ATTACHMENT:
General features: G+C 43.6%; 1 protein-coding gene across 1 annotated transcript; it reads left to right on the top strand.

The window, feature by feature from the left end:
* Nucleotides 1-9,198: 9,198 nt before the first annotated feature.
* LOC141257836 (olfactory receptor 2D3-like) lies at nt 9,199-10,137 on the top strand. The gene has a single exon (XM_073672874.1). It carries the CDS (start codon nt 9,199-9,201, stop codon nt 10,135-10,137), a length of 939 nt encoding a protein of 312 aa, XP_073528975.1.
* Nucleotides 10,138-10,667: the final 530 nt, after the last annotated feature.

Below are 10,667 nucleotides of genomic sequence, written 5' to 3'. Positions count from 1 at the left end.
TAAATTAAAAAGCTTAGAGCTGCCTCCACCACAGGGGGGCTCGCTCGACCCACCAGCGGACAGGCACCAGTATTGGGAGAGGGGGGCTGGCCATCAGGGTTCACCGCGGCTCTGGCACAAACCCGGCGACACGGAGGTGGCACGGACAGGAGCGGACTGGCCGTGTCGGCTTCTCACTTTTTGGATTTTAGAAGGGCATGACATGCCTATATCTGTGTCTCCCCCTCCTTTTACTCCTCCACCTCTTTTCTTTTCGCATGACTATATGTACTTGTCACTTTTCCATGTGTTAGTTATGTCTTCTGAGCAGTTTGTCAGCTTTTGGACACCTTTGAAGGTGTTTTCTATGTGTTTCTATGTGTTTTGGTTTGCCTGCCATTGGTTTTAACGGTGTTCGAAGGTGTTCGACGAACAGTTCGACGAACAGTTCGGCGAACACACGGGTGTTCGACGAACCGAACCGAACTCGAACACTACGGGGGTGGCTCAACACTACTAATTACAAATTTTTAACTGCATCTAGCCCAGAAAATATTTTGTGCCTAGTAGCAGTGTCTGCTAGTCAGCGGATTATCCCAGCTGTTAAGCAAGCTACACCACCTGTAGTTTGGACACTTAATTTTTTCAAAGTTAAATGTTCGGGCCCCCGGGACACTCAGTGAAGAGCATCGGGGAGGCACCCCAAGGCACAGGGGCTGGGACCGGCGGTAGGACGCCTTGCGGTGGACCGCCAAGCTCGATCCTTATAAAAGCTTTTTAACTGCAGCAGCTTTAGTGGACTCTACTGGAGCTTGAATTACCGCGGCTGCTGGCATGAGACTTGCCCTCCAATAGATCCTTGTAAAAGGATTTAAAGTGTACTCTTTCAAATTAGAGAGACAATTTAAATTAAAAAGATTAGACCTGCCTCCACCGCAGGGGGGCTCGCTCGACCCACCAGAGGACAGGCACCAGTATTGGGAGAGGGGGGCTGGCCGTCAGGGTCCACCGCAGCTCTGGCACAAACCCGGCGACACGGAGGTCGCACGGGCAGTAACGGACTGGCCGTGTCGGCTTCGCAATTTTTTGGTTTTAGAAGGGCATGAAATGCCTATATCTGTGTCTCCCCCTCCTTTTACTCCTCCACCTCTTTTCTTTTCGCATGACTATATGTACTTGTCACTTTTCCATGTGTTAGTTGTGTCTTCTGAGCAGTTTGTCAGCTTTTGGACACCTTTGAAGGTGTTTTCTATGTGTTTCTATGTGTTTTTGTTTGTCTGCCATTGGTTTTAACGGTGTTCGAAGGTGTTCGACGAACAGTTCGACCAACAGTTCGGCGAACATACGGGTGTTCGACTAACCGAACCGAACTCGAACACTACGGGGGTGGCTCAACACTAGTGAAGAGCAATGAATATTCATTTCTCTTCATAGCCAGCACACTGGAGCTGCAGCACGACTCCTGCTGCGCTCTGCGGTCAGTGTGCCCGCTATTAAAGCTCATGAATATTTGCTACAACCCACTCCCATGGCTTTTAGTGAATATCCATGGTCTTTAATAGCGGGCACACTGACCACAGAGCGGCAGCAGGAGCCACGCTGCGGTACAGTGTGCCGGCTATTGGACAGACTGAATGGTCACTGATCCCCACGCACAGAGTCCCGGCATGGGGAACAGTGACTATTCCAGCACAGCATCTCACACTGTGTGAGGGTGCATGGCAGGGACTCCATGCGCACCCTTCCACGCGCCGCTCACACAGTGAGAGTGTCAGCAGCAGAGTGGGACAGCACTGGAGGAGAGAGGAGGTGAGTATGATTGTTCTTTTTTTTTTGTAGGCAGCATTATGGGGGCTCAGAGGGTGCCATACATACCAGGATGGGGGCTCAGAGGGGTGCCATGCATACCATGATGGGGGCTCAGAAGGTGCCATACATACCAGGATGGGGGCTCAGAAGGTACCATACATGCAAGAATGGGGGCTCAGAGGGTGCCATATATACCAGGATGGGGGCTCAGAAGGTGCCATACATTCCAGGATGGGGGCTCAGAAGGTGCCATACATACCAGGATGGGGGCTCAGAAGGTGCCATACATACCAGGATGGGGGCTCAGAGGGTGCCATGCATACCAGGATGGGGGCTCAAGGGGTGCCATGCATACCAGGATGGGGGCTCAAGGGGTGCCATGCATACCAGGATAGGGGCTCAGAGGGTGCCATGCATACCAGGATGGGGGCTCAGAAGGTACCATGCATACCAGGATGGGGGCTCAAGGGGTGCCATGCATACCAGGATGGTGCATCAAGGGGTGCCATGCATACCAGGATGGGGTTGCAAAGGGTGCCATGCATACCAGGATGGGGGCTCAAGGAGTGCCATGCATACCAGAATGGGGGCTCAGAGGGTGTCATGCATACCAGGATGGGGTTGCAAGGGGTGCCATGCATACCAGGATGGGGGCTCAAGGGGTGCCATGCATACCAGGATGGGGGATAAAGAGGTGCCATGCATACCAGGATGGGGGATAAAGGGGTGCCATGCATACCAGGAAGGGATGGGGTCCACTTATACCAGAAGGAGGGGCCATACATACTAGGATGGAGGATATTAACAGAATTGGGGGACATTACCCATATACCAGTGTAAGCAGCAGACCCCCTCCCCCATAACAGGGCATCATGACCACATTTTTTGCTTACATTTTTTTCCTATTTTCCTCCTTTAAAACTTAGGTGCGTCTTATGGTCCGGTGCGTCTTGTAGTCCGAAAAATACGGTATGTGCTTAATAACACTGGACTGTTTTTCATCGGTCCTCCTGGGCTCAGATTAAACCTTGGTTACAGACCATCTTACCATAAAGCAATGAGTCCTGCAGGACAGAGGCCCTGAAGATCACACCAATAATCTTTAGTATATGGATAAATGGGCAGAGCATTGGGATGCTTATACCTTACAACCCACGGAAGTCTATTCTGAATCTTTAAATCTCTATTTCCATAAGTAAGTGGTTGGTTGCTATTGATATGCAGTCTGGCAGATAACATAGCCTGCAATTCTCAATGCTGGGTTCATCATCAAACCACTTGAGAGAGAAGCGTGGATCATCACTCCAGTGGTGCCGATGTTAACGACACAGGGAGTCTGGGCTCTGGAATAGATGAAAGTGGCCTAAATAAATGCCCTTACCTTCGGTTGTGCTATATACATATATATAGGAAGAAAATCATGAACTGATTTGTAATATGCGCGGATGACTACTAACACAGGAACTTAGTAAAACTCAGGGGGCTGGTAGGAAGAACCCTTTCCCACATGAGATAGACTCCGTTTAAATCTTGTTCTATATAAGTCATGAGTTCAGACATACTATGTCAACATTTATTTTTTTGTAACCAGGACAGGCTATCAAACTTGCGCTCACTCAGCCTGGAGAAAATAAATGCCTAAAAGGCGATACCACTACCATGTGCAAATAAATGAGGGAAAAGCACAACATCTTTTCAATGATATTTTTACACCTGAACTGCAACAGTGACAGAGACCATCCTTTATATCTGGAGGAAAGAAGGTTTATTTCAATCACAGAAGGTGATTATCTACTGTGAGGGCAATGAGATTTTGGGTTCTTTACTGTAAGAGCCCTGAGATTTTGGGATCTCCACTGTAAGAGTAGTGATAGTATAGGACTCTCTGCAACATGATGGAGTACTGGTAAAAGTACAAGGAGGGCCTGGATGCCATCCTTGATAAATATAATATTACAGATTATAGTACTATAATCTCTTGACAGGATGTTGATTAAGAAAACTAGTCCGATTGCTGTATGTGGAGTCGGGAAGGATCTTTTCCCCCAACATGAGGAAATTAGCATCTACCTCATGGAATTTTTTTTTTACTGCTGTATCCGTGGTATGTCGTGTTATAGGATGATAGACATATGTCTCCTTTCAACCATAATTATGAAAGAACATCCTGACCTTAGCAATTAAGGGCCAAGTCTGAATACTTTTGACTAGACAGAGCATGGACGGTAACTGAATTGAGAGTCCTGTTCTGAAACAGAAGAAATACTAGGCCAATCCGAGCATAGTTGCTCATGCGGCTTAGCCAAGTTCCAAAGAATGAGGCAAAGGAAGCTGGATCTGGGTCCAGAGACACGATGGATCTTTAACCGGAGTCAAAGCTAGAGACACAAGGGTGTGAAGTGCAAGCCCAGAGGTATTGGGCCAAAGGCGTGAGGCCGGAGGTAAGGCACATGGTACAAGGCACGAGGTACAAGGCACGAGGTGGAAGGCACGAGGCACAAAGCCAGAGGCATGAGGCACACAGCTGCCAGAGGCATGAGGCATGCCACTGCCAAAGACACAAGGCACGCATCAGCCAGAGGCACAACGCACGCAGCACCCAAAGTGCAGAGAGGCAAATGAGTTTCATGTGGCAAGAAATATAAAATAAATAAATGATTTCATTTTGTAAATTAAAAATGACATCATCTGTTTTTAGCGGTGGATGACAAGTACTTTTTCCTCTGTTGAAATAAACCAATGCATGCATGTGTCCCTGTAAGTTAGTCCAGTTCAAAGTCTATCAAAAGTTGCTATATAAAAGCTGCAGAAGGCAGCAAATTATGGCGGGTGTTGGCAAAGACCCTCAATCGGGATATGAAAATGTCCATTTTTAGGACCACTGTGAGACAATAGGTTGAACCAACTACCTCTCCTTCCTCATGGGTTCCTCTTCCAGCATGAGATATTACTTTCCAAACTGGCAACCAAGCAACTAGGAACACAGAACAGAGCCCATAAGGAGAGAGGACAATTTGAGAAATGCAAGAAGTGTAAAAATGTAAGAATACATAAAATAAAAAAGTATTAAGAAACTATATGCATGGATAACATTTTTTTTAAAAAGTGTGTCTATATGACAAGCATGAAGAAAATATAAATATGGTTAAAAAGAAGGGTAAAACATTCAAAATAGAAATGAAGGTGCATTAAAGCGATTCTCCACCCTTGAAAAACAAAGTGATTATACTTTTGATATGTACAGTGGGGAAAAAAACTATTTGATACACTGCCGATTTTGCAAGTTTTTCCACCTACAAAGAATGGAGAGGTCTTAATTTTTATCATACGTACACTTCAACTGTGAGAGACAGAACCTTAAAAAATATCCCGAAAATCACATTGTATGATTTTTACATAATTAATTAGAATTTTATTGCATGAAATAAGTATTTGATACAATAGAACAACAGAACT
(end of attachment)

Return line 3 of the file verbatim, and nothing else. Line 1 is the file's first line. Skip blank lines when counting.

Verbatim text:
* Nucleotides 1-9,198: 9,198 nt before the first annotated feature.